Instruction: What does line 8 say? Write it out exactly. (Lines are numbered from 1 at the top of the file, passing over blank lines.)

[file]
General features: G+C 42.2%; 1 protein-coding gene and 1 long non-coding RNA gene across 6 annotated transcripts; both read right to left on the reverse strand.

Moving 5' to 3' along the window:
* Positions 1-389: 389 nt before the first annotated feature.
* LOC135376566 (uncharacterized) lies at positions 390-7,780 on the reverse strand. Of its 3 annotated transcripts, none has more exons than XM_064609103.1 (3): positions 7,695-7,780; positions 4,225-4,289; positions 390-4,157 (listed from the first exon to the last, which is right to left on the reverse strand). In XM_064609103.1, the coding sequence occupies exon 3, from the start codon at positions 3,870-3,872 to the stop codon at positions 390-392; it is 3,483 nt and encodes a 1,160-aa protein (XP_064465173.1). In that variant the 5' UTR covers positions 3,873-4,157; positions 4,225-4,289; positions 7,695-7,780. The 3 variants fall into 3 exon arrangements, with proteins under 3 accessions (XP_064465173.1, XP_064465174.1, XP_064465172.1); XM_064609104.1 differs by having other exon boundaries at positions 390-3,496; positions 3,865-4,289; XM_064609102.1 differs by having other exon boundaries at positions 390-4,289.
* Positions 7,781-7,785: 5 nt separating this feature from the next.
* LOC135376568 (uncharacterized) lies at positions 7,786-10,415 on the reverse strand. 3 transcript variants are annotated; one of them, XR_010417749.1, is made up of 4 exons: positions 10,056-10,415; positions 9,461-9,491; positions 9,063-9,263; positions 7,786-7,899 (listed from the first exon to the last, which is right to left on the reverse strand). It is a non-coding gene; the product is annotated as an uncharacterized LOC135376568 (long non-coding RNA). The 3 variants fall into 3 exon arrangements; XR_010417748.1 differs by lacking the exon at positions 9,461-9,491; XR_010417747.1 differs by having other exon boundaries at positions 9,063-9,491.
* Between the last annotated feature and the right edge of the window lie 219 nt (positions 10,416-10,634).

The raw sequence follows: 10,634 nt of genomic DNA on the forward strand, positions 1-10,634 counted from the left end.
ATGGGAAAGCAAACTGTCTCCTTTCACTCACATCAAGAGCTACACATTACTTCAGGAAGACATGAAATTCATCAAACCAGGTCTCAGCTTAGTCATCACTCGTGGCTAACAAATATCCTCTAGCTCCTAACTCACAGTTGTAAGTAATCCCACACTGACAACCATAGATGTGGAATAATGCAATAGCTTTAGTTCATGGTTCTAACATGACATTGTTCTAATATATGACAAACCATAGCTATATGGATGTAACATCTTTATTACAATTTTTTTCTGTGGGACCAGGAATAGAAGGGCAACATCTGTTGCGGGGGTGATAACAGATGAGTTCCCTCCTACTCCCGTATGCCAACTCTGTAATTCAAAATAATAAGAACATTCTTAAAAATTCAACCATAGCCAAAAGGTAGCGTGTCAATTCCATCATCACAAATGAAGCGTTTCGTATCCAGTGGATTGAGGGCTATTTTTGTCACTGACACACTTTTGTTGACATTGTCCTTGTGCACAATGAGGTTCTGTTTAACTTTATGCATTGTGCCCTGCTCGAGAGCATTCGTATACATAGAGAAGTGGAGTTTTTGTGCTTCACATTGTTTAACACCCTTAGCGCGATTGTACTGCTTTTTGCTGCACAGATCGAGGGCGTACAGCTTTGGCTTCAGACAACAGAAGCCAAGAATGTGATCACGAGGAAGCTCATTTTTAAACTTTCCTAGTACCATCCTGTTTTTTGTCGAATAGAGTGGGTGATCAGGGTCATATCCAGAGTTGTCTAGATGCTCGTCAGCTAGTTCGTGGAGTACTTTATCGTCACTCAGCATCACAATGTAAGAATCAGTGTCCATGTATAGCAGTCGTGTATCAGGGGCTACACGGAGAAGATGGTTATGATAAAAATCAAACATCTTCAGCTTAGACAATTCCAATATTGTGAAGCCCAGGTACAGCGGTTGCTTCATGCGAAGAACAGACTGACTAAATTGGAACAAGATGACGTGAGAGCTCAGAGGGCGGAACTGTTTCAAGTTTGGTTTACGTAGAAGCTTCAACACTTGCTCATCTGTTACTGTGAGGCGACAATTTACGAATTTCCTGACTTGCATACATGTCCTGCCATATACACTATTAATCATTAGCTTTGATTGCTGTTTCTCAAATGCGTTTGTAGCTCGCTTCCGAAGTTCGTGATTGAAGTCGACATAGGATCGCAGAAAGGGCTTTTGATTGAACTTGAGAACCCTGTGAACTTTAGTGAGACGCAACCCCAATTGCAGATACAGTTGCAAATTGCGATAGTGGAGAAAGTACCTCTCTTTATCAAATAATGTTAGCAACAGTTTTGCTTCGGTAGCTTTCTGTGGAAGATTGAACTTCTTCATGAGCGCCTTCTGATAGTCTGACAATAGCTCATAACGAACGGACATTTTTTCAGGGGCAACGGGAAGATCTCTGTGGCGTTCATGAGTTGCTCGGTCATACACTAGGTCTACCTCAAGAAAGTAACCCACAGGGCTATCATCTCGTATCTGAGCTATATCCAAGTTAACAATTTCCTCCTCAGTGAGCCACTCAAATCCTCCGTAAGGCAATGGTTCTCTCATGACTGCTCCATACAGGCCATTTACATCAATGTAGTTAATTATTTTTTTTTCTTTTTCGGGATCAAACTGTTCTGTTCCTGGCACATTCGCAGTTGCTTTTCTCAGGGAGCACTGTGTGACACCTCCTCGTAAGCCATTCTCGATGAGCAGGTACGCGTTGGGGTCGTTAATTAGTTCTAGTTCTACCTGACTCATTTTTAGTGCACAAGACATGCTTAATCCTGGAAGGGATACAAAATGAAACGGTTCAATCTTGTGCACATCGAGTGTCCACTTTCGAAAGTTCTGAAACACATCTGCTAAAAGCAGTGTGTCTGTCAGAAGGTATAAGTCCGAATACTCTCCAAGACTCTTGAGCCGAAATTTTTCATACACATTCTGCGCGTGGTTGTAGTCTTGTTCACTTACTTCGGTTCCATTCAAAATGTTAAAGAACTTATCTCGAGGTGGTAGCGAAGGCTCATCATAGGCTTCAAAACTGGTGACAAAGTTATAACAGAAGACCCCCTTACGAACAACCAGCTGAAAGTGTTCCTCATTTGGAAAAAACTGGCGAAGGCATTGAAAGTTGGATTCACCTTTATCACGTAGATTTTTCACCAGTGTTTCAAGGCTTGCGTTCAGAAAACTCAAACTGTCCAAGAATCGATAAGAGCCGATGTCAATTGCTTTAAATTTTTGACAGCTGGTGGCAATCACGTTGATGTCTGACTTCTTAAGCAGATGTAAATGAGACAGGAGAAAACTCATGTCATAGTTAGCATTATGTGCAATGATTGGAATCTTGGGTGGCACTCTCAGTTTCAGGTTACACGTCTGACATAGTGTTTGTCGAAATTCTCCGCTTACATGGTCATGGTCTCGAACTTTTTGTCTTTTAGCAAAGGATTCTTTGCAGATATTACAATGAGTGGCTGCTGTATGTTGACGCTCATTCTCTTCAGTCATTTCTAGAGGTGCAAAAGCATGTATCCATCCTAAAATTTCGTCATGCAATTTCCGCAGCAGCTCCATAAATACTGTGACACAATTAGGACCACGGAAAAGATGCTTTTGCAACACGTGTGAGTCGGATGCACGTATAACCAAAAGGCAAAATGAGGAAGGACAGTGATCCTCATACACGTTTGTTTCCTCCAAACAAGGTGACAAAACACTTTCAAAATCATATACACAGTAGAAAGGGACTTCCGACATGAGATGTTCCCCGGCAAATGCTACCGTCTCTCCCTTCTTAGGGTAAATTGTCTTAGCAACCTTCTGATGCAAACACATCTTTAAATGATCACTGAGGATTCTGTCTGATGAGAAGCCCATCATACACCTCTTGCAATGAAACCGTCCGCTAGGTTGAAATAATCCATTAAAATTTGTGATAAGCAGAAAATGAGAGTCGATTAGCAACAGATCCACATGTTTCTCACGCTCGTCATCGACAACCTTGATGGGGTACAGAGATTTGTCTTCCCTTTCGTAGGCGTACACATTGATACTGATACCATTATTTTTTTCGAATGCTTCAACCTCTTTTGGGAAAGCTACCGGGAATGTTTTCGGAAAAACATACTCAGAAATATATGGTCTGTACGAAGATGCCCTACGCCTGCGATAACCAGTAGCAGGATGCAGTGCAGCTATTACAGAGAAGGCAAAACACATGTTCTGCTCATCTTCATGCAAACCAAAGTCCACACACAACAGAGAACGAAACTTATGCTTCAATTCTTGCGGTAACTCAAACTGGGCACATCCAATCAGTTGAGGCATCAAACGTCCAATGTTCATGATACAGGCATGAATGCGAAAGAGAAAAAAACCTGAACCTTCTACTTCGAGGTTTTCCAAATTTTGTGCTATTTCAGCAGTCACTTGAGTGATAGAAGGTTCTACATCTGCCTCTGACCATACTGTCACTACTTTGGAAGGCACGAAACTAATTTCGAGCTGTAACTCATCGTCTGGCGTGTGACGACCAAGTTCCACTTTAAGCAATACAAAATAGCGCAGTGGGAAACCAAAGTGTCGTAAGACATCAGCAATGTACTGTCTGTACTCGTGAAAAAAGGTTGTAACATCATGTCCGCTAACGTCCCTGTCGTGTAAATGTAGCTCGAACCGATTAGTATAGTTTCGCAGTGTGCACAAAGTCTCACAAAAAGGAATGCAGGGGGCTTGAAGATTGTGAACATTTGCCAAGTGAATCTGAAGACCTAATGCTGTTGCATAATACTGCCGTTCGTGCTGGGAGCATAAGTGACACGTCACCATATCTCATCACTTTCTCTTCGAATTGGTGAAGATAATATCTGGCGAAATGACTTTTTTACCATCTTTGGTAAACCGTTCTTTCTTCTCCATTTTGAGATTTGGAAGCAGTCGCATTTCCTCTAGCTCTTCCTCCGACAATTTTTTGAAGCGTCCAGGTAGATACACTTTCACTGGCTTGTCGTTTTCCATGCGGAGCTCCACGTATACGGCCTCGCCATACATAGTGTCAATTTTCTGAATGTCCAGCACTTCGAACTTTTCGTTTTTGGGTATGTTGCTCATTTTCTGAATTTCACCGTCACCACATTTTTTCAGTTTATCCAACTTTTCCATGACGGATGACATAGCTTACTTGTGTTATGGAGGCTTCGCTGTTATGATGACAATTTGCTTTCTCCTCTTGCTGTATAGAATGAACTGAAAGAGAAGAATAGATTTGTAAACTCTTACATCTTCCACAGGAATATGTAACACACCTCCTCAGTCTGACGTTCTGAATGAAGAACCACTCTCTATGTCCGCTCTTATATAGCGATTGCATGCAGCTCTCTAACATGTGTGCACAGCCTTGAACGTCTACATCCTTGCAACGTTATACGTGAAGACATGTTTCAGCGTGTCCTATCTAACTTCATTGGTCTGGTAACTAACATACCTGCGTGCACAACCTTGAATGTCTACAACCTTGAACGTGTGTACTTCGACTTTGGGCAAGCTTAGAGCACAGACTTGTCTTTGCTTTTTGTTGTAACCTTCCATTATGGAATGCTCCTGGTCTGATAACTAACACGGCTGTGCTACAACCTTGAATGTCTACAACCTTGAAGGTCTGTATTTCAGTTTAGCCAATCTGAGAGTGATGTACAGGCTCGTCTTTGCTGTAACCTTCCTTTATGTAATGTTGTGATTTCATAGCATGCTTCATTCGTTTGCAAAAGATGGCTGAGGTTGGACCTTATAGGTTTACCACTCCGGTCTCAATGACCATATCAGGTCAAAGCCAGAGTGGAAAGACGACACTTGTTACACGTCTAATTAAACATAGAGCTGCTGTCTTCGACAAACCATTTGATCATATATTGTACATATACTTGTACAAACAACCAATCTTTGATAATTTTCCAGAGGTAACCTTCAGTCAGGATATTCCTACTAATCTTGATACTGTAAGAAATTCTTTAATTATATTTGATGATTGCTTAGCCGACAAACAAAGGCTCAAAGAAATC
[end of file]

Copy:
The raw sequence follows: 10,634 nt of genomic DNA on the forward strand, positions 1-10,634 counted from the left end.